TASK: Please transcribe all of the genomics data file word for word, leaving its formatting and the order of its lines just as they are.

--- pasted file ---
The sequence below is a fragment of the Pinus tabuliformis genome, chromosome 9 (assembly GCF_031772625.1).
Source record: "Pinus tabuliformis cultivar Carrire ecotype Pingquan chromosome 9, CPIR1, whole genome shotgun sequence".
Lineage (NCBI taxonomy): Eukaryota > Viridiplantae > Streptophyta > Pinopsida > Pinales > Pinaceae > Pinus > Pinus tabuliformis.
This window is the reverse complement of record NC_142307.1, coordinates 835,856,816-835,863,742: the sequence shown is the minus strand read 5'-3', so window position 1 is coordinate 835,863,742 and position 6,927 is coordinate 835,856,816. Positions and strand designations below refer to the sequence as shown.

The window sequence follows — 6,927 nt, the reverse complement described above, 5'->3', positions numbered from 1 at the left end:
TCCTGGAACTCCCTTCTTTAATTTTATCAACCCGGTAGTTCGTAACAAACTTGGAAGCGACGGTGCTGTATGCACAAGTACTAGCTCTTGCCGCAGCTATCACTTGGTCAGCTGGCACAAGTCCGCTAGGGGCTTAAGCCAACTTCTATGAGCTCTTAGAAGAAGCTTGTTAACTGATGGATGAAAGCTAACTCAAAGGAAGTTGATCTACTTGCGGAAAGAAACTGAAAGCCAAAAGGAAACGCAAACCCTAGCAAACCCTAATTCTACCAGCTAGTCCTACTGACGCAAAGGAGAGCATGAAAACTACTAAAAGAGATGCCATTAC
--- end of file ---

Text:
The sequence below is a fragment of the Pinus tabuliformis genome, chromosome 9 (assembly GCF_031772625.1).
Source record: "Pinus tabuliformis cultivar Carrire ecotype Pingquan chromosome 9, CPIR1, whole genome shotgun sequence".
Lineage (NCBI taxonomy): Eukaryota > Viridiplantae > Streptophyta > Pinopsida > Pinales > Pinaceae > Pinus > Pinus tabuliformis.
This window is the reverse complement of record NC_142307.1, coordinates 835,856,816-835,863,742: the sequence shown is the minus strand read 5'-3', so window position 1 is coordinate 835,863,742 and position 6,927 is coordinate 835,856,816. Positions and strand designations below refer to the sequence as shown.

The window sequence follows — 6,927 nt, the reverse complement described above, 5'->3', positions numbered from 1 at the left end:
TCCTGGAACTCCCTTCTTTAATTTTATCAACCCGGTAGTTCGTAACAAACTTGGAAGCGACGGTGCTGTATGCACAAGTACTAGCTCTTGCCGCAGCTATCACTTGGTCAGCTGGCACAAGTCCGCTAGGGGCTTAAGCCAACTTCTATGAGCTCTTAGAAGAAGCTTGTTAACTGATGGATGAAAGCTAACTCAAAGGAAGTTGATCTACTTGCGGAAAGAAACTGAAAGCCAAAAGGAAACGCAAACCCTAGCAAACCCTAATTCTACCAGCTAGTCCTACTGACGCAAAGGAGAGCATGAAAACTACTAAAAGAGATGCCATTAC